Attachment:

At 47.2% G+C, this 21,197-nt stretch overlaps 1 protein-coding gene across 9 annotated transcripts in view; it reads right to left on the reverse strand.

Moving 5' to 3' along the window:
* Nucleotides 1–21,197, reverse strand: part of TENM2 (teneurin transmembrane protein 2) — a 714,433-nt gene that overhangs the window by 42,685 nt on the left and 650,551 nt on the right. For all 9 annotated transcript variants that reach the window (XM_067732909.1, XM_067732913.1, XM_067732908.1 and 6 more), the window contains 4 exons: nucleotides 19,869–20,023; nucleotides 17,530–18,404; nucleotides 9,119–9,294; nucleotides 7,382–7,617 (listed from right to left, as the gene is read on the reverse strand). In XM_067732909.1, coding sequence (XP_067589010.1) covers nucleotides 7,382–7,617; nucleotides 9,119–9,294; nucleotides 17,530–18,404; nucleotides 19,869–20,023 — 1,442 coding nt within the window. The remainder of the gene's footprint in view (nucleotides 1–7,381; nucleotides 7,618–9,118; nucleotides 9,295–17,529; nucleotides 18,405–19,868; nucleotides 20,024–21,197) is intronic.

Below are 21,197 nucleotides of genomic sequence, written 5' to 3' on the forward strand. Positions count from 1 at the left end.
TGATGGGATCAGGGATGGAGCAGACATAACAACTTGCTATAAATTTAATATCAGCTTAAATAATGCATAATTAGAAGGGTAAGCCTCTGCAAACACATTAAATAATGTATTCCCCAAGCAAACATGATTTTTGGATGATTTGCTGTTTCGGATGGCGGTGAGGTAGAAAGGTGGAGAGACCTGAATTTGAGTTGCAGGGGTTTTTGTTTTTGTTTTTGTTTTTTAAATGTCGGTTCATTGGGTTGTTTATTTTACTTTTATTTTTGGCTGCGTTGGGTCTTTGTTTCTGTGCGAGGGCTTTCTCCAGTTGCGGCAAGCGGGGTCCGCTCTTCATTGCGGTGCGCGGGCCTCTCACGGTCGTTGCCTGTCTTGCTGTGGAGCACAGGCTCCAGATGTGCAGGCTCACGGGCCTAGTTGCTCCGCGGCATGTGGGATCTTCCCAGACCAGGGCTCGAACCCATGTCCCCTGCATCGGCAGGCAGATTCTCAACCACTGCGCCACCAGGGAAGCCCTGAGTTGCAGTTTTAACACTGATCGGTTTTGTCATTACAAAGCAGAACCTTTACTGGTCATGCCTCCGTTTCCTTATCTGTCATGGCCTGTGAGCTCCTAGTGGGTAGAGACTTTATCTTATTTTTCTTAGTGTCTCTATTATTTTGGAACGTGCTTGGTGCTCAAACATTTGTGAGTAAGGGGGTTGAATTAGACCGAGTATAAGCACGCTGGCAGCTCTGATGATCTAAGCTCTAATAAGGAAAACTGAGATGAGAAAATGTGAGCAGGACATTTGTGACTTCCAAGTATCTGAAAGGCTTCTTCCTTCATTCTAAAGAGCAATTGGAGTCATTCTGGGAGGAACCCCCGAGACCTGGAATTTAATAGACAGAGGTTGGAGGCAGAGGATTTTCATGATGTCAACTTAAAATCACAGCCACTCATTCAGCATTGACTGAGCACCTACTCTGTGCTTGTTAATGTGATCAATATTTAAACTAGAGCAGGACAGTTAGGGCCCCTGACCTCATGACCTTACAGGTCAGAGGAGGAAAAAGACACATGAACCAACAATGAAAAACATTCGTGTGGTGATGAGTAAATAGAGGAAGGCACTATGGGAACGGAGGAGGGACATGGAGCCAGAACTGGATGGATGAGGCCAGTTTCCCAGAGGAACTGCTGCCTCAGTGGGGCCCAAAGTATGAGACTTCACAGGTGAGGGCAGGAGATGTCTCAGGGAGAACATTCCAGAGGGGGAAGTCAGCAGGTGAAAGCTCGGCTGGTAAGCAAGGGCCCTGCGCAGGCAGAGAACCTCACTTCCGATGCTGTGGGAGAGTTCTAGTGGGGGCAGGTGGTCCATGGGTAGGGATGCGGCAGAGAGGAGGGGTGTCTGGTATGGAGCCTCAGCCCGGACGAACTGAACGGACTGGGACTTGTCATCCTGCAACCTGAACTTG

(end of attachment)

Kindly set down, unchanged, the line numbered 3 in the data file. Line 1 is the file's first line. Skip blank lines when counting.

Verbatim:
* Nucleotides 1–21,197, reverse strand: part of TENM2 (teneurin transmembrane protein 2) — a 714,433-nt gene that overhangs the window by 42,685 nt on the left and 650,551 nt on the right. For all 9 annotated transcript variants that reach the window (XM_067732909.1, XM_067732913.1, XM_067732908.1 and 6 more), the window contains 4 exons: nucleotides 19,869–20,023; nucleotides 17,530–18,404; nucleotides 9,119–9,294; nucleotides 7,382–7,617 (listed from right to left, as the gene is read on the reverse strand). In XM_067732909.1, coding sequence (XP_067589010.1) covers nucleotides 7,382–7,617; nucleotides 9,119–9,294; nucleotides 17,530–18,404; nucleotides 19,869–20,023 — 1,442 coding nt within the window. The remainder of the gene's footprint in view (nucleotides 1–7,381; nucleotides 7,618–9,118; nucleotides 9,295–17,529; nucleotides 18,405–19,868; nucleotides 20,024–21,197) is intronic.